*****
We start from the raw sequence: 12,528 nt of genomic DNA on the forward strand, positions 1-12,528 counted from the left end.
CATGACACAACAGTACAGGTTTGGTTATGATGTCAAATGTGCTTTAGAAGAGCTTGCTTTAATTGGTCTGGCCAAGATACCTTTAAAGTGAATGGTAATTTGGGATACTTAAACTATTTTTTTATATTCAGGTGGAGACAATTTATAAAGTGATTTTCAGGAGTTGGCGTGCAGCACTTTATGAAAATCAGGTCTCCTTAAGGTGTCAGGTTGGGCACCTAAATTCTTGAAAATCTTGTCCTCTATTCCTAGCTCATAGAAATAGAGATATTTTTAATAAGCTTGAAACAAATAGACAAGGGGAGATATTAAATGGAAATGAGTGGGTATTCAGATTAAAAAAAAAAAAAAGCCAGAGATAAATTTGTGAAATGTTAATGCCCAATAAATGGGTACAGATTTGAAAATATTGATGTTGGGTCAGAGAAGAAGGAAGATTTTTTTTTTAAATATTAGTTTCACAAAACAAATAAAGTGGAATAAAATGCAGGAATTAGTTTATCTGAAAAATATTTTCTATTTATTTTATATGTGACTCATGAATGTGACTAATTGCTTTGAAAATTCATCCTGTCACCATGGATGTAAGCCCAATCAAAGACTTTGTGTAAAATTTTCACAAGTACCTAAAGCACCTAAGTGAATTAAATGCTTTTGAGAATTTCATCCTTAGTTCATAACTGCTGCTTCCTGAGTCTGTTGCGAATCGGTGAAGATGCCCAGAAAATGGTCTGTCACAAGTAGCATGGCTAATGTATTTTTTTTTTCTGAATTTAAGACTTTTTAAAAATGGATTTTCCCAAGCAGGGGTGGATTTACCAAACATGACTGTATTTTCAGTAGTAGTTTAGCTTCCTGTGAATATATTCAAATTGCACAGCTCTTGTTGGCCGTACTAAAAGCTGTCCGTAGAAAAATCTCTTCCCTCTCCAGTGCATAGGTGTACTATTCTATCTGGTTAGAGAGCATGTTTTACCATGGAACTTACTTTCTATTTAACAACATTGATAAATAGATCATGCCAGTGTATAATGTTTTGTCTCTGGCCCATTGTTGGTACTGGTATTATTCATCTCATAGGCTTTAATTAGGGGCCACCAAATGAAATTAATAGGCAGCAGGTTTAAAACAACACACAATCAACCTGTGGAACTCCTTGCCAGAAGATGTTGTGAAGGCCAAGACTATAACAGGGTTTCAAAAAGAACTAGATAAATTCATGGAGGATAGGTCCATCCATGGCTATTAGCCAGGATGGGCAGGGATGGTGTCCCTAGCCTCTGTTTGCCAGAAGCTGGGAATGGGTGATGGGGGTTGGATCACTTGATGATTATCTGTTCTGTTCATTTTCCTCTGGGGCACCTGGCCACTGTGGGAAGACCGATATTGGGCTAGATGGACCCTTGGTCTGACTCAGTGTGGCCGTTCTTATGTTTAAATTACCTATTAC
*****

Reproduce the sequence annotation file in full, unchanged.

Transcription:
We start from the raw sequence: 12,528 nt of genomic DNA on the forward strand, positions 1-12,528 counted from the left end.
CATGACACAACAGTACAGGTTTGGTTATGATGTCAAATGTGCTTTAGAAGAGCTTGCTTTAATTGGTCTGGCCAAGATACCTTTAAAGTGAATGGTAATTTGGGATACTTAAACTATTTTTTTATATTCAGGTGGAGACAATTTATAAAGTGATTTTCAGGAGTTGGCGTGCAGCACTTTATGAAAATCAGGTCTCCTTAAGGTGTCAGGTTGGGCACCTAAATTCTTGAAAATCTTGTCCTCTATTCCTAGCTCATAGAAATAGAGATATTTTTAATAAGCTTGAAACAAATAGACAAGGGGAGATATTAAATGGAAATGAGTGGGTATTCAGATTAAAAAAAAAAAAAAGCCAGAGATAAATTTGTGAAATGTTAATGCCCAATAAATGGGTACAGATTTGAAAATATTGATGTTGGGTCAGAGAAGAAGGAAGATTTTTTTTTTAAATATTAGTTTCACAAAACAAATAAAGTGGAATAAAATGCAGGAATTAGTTTATCTGAAAAATATTTTCTATTTATTTTATATGTGACTCATGAATGTGACTAATTGCTTTGAAAATTCATCCTGTCACCATGGATGTAAGCCCAATCAAAGACTTTGTGTAAAATTTTCACAAGTACCTAAAGCACCTAAGTGAATTAAATGCTTTTGAGAATTTCATCCTTAGTTCATAACTGCTGCTTCCTGAGTCTGTTGCGAATCGGTGAAGATGCCCAGAAAATGGTCTGTCACAAGTAGCATGGCTAATGTATTTTTTTTTTCTGAATTTAAGACTTTTTAAAAATGGATTTTCCCAAGCAGGGGTGGATTTACCAAACATGACTGTATTTTCAGTAGTAGTTTAGCTTCCTGTGAATATATTCAAATTGCACAGCTCTTGTTGGCCGTACTAAAAGCTGTCCGTAGAAAAATCTCTTCCCTCTCCAGTGCATAGGTGTACTATTCTATCTGGTTAGAGAGCATGTTTTACCATGGAACTTACTTTCTATTTAACAACATTGATAAATAGATCATGCCAGTGTATAATGTTTTGTCTCTGGCCCATTGTTGGTACTGGTATTATTCATCTCATAGGCTTTAATTAGGGGCCACCAAATGAAATTAATAGGCAGCAGGTTTAAAACAACACACAATCAACCTGTGGAACTCCTTGCCAGAAGATGTTGTGAAGGCCAAGACTATAACAGGGTTTCAAAAAGAACTAGATAAATTCATGGAGGATAGGTCCATCCATGGCTATTAGCCAGGATGGGCAGGGATGGTGTCCCTAGCCTCTGTTTGCCAGAAGCTGGGAATGGGTGATGGGGGTTGGATCACTTGATGATTATCTGTTCTGTTCATTTTCCTCTGGGGCACCTGGCCACTGTGGGAAGACCGATATTGGGCTAGATGGACCCTTGGTCTGACTCAGTGTGGCCGTTCTTATGTTTAAATTACCTATTAC